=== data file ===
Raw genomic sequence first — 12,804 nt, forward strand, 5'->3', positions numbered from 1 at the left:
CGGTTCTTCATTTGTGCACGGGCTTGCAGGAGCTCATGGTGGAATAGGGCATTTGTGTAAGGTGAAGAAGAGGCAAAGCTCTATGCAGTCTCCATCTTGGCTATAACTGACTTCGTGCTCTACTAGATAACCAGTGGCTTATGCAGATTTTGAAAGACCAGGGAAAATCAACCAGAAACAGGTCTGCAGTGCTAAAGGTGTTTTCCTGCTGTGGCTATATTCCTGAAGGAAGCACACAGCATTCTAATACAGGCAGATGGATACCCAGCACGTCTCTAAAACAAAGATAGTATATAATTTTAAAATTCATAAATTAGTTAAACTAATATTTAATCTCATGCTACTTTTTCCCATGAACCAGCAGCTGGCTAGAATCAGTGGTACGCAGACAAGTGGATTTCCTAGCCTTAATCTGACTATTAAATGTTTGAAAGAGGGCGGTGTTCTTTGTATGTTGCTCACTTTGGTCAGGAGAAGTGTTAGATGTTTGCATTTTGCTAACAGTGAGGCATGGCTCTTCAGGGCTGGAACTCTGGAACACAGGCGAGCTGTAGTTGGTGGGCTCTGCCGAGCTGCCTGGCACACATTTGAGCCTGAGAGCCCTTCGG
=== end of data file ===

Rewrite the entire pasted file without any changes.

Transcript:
Raw genomic sequence first — 12,804 nt, forward strand, 5'->3', positions numbered from 1 at the left:
CGGTTCTTCATTTGTGCACGGGCTTGCAGGAGCTCATGGTGGAATAGGGCATTTGTGTAAGGTGAAGAAGAGGCAAAGCTCTATGCAGTCTCCATCTTGGCTATAACTGACTTCGTGCTCTACTAGATAACCAGTGGCTTATGCAGATTTTGAAAGACCAGGGAAAATCAACCAGAAACAGGTCTGCAGTGCTAAAGGTGTTTTCCTGCTGTGGCTATATTCCTGAAGGAAGCACACAGCATTCTAATACAGGCAGATGGATACCCAGCACGTCTCTAAAACAAAGATAGTATATAATTTTAAAATTCATAAATTAGTTAAACTAATATTTAATCTCATGCTACTTTTTCCCATGAACCAGCAGCTGGCTAGAATCAGTGGTACGCAGACAAGTGGATTTCCTAGCCTTAATCTGACTATTAAATGTTTGAAAGAGGGCGGTGTTCTTTGTATGTTGCTCACTTTGGTCAGGAGAAGTGTTAGATGTTTGCATTTTGCTAACAGTGAGGCATGGCTCTTCAGGGCTGGAACTCTGGAACACAGGCGAGCTGTAGTTGGTGGGCTCTGCCGAGCTGCCTGGCACACATTTGAGCCTGAGAGCCCTTCGG